In addition, the KEGG pathway database was used to map their corresponding terms on the Bacillus sp. S3 genome. A total of 1195 CDSs were assigned to 180 KEGG pathways (Figure S4; Table S3), which could enrich in “Metabolism” (637), “Biosynthesis of secondary metabolites” (285), “Microbial metabolism in diverse environments” (215), “Carbon metabolism” (135), “Biosynthesis of amino acids” (134) and “ABC transporters” (122). The arsenite oxidase (AioB) was assigned to metabolic pathway (ko01100), the phosphate-binding protein (PstS). sn-glycerol-3-phosphate-binding periplasmic protein (UgpB) and phosphate import ATP-binding protein (PstB) were assigned to ABC transporters pathway (ko02010). The copper-ion-binding protein CopZ was assigned to mineral absorption pathways (ko04978). These pathways might play an important role in coping with the metal (loid) toxicity in Bacillus sp. S3.

As shown in Figure S5, we identified 237 carbohydrate-active enzymes (CAZymes) in the genome of Bacillus sp. S3. Predicted CAZymes were classified into 6 classes, encompassing auxiliary activities (AAs, 4), carbohydrate-binding modules (CBM, 63) carbohydrate esterases (CEs, 39), glycoside hydrolases (GHs, 90), glycosyltransferases (GTs, 39), polysaccharide lyases (PLs, 2). To induce inhibition, the heavy metal (loid) ions may non-specifically bind to regions of CAZymes [24]. This interactions between heavy metal (loid) s and CAZymes need a great deal of energy (e.g. for pumping out intracellular metal ions by ATPases, or for the strengthened expression of metal (loid) resistance proteins, etc.) through increased conversion of carbohydrates [25]. It implied that these enzymes might play an important role in coping with the metal (loid) ions [24].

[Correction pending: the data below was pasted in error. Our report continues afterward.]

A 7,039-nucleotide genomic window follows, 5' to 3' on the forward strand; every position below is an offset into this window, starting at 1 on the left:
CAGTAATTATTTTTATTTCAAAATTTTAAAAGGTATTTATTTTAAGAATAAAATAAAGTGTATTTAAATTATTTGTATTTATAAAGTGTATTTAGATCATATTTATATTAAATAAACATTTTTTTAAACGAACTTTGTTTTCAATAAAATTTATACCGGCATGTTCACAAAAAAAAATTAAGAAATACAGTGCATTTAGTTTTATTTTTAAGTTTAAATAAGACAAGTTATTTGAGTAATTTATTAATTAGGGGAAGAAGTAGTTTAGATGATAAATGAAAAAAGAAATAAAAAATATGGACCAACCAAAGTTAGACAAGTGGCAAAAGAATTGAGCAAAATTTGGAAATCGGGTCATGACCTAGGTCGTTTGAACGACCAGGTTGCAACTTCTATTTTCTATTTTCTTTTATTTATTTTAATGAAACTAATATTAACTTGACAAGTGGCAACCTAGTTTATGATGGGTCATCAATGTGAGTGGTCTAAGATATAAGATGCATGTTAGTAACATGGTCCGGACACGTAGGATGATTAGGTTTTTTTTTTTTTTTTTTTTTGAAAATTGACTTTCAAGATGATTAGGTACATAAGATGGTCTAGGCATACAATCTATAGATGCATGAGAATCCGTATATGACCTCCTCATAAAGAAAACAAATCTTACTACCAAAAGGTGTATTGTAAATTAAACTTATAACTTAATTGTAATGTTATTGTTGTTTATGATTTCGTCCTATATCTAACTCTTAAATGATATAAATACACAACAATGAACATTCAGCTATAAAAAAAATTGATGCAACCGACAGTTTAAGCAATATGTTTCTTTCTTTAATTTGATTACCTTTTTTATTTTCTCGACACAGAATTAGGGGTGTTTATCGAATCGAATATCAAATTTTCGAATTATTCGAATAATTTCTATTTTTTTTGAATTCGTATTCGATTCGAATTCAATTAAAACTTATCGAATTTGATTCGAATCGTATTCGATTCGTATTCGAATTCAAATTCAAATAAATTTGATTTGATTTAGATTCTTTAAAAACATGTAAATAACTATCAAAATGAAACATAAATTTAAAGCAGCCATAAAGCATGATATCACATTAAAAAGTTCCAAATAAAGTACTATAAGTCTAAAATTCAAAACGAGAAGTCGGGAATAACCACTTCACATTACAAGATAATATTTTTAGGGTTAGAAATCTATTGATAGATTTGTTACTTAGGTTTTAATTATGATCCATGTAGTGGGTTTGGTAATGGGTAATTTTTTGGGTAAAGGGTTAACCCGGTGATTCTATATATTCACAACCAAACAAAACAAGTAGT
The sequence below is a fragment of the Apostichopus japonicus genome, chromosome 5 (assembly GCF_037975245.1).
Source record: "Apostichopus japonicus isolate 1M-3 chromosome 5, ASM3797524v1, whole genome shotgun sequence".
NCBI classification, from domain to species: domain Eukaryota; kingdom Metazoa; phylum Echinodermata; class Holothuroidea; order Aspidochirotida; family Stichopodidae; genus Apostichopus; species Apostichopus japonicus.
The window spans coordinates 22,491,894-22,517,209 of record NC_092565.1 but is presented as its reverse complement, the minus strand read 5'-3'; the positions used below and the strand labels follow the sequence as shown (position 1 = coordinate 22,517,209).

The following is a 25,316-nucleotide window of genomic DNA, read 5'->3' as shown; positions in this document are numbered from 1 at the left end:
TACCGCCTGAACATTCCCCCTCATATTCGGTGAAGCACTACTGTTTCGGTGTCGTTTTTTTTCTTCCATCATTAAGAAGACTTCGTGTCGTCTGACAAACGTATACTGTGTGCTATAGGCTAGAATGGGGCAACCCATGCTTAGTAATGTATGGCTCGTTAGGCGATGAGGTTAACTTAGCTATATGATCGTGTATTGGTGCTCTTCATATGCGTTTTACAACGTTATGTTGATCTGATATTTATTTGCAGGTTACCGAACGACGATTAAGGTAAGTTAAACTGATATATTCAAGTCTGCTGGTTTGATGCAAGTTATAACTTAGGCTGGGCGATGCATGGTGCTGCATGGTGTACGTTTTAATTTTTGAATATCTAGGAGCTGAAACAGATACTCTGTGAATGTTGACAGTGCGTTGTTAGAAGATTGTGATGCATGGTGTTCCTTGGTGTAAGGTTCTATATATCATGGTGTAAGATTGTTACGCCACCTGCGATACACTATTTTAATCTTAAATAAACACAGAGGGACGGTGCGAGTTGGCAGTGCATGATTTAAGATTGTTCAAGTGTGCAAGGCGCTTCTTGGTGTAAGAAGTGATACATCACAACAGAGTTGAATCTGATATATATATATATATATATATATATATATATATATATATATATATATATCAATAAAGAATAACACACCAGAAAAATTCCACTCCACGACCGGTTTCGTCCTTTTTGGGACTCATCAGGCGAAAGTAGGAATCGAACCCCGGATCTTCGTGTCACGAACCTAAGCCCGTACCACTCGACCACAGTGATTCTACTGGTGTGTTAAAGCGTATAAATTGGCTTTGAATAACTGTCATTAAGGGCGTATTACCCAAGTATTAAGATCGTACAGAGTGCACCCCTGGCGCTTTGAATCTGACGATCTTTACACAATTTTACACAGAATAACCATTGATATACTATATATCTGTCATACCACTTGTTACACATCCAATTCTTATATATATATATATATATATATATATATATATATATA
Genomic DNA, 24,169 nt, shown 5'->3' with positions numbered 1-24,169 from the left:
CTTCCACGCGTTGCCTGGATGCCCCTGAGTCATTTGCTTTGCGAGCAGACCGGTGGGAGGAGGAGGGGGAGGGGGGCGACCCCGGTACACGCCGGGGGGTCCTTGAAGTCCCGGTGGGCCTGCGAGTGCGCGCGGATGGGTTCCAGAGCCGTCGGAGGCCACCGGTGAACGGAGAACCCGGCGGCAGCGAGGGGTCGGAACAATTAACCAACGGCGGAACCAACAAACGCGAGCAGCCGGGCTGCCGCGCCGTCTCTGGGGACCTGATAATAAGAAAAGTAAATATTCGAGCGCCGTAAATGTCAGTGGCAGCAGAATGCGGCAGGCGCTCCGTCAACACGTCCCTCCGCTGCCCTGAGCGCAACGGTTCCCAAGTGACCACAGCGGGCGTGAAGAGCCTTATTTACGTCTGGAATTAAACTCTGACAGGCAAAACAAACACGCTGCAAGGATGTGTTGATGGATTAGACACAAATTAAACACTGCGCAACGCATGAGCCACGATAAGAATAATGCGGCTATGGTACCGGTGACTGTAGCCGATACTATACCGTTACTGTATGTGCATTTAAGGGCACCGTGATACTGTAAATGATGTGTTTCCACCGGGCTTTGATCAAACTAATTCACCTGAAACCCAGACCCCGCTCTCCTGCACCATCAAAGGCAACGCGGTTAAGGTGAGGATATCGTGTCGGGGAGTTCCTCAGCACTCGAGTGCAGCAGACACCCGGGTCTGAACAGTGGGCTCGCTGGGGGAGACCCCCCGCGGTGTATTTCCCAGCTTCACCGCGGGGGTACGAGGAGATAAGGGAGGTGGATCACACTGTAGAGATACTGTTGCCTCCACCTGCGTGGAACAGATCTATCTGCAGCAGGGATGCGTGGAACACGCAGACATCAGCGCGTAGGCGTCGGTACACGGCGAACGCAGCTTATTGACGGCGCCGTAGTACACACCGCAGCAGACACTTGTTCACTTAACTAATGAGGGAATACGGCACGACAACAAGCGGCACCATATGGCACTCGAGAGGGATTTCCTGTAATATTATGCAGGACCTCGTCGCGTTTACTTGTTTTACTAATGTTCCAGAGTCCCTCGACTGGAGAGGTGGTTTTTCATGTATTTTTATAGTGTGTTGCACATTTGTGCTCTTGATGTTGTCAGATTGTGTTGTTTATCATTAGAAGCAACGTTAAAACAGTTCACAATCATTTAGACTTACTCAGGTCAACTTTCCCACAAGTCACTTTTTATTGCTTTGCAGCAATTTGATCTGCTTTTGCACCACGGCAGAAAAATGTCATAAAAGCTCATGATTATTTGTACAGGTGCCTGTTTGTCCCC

Notably, large numbers of heavy metal (loid) resistance genes were found to locate on the chromosome rather than plasmid in Bacillus sp. S3 (Table 3), which could be used for further analysis of genetic diversity and evolution. Unlike chromosome, the plasmid was found to contain large numbers of hypothetical proteins. In our study, the aioB gene encoding Sb(III)/As (III) oxidase was only detected in the chromosome of Bacillus sp. S3 and not the other Bacillus genomes, giving Bacillus sp. S3 the capacity to oxidize Sb(III). Moreover, three arsB genes encoding Sb(III)/As (III) efflux pump membrane proteins and arsC gene encoding As(V) reductase were located on the chromosome in Bacillus sp. S3. As resistance genes (arsB and arsC) were detected in all comparative Bacillus strains, implying that cytoplasmic Sb(III) extrusion was the main As/Sb resistance strategy in Bacillus genus. The phosphate (Pi) related genes such as phoB, pstS, and phoR were also identified in Bacillus sp. S3, which have been proved to be co-regulated with As (III) oxidation and could be induced by Sb(III) in previous report [26].

Table 3 Genes associated with putative heavy metal (loid) s resistance in Bacillus sp. S3

Phylogenetic analysis and ANI calculations